President Obama’s Budget and the Pending Budget Fight

President Obama later today will propose a 10-year budget plan that would increase the national debt by $7.2 trillion over 10 years -- $1.1 trillion less than if it weren't implemented. The plan shows that Obama will not take the lead on any aggressive measure to eliminate the nation’s $14 trillion debt. This sets up the Obama administration on a collision course with Republicans, who are calling for serious deficit reduction and spending cuts. On Friday night, House Republicans unveiled a spending bill to fund the government for the next seven months that they say will reduce the president’s requested spending levels this year by at least $100 billion. ( Read more about that HERE.)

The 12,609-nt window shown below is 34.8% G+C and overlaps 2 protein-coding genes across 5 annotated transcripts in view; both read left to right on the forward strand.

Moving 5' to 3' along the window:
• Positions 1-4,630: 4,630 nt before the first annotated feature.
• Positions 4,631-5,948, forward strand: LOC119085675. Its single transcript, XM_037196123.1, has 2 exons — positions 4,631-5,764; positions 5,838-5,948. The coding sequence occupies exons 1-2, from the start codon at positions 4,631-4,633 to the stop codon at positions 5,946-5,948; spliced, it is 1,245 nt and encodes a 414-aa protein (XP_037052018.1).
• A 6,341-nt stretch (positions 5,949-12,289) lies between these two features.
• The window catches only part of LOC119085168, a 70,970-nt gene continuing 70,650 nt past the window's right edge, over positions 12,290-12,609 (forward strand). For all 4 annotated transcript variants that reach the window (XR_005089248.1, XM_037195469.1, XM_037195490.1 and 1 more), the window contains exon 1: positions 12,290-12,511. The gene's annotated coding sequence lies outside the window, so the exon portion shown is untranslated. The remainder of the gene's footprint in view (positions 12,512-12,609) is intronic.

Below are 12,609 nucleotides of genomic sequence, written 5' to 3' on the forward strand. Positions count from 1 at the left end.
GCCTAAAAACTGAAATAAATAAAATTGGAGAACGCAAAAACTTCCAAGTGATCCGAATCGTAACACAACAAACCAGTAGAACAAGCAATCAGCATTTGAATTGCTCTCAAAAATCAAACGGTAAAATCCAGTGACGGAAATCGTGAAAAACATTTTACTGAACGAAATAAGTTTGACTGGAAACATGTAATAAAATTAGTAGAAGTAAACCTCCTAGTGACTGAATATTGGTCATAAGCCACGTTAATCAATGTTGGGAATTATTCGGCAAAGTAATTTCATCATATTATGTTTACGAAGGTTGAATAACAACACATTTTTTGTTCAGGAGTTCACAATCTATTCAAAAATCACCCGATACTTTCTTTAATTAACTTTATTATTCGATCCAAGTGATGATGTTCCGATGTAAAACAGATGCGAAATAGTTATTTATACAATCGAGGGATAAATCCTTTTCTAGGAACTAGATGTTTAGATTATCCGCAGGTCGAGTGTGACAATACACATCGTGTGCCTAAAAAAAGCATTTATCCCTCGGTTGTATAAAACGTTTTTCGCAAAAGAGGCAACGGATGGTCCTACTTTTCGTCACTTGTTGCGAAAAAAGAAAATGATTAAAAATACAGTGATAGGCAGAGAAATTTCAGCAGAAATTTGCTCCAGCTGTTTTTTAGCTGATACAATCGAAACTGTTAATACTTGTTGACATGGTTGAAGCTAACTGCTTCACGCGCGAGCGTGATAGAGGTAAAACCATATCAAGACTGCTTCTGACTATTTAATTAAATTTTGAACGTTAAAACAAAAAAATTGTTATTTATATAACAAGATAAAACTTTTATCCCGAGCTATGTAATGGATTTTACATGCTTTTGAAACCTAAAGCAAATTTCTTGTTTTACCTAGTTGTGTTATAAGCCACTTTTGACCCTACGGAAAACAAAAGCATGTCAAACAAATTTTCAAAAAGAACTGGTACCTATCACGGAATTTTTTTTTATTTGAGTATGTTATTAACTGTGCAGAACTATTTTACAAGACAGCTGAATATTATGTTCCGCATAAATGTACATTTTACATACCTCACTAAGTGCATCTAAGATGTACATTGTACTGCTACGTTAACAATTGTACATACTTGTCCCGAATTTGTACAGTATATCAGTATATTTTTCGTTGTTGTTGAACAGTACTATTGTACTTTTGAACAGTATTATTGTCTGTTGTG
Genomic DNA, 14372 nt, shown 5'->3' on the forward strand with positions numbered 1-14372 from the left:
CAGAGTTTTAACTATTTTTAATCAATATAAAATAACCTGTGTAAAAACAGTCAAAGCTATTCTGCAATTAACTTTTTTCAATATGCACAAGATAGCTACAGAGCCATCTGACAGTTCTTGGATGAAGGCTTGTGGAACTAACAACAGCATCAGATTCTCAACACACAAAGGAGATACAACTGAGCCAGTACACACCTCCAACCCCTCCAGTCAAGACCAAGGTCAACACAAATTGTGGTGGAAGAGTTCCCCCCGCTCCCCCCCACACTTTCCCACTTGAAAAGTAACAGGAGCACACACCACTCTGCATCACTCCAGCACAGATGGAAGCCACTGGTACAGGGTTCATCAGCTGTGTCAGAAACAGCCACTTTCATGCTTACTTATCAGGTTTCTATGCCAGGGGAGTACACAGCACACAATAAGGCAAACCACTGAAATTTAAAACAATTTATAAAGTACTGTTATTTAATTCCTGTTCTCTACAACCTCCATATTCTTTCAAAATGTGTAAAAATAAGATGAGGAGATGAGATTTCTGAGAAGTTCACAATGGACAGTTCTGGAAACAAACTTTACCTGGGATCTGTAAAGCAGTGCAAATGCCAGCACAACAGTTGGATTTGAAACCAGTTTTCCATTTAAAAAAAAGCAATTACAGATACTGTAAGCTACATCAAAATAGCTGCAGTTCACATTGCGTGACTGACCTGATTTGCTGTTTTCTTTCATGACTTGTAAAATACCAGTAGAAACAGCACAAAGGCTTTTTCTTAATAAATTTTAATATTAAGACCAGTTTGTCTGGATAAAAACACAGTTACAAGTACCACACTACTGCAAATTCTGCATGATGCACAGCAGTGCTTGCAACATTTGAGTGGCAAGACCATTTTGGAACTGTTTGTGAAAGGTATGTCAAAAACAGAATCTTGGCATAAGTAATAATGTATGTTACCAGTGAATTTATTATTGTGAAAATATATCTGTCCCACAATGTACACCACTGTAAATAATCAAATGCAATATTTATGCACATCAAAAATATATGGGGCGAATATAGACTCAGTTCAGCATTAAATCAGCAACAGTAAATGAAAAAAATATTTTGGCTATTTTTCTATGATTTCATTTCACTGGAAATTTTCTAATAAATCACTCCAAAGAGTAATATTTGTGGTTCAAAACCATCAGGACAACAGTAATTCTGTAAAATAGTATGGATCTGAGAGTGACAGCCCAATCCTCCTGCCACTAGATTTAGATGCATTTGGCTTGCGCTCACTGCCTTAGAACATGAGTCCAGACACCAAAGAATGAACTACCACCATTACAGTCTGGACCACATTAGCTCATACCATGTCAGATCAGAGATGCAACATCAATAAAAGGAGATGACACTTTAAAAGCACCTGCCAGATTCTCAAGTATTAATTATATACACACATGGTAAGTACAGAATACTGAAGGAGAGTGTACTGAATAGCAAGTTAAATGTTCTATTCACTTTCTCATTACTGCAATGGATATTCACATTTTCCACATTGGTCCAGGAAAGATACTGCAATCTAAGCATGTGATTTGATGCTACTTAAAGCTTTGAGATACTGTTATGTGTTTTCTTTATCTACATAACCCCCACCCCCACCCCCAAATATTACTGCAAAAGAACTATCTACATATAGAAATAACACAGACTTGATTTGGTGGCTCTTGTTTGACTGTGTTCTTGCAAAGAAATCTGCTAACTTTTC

The Obama administration says two-thirds of its proposed $1.1 trillion in deficit reduction would come from spending cuts, and one third from tax increases. The President will today propose a budget for 2012 in which the U.S. government would take in $2.627 trillion and spend $3.729 trillion. The 2012 budget deficit would be $1.101 trillion, less than this year’s projected $1.645 trillion deficit. And yet of the even modest suggestions the president makes (recall that his Debt Commission would have reduced the debt by $4 trillion over 10 years) will be politically problematic. Northeast Members of Congress and Democratic Senate Majority Leader Harry Reid are already expressing skepticism about his proposal to cut energy payment assistance to the poor. The president’s proposals to reduce the amount wealthier Americans can deduct on the income taxes for interest on mortgages or charitable giving were made last year and went nowhere quickly. Among the tax increases proposed: • ending subsidies for oil and gas companies ($46 billion/10 years); and • reducing the rate at which those in the highest tax bracket and some people in the second highest bracket can itemize tax deductions in areas such as interest on home mortgages and charitable giving The Obama administration is also proposing letting expire after 2012 the lower Bush tax rates on income over $200,000 for an individual $250,000 for a family but they are not including this revenue when projecting the $1.1 trillion in deficit reduction. Among the spending freezes/cuts: • a five-year spending freeze over non-security-related discretionary spending ($400 billion/10 years); • cutting $300 million in Community Block Grants, which help cities and counties fund low income housing and anti-poverty programs; • cutting the low-income heating assistance program (LIHEAP) in half, or by $2.5 billion; • cutting $125 million from the Great Lakes Restoration Initiative; • cutting more than $1 billion in grants to large airports; • cutting $950 million in states’ funds for water treatment plants and other infrastructure; and • having the Pentagon budget grow at just the rate of inflation would cut $78 billion At no point in the president’s 10-year projection would the U.S. government spend less than it's taking in. The budget would bring down the percentage that the debt is of GDP from this year's astronomical 10.9 percent to 3.2 percent in 2015. Administration officials say that by 2017 the projected deficit ($627 billion) would consist entirely of the interest on the current debt. The administration is proposing that the annual Medicare “Doc Fix” be paid for through changes to Medicare that include reductions in payments to hospitals and the increased use of generic drugs. The reductions in itemized tax deductions for higher wage-earners would pay for the annual adjustment of the alternative minimum tax so it doesn’t impact middle class households. -- Jake Tapper

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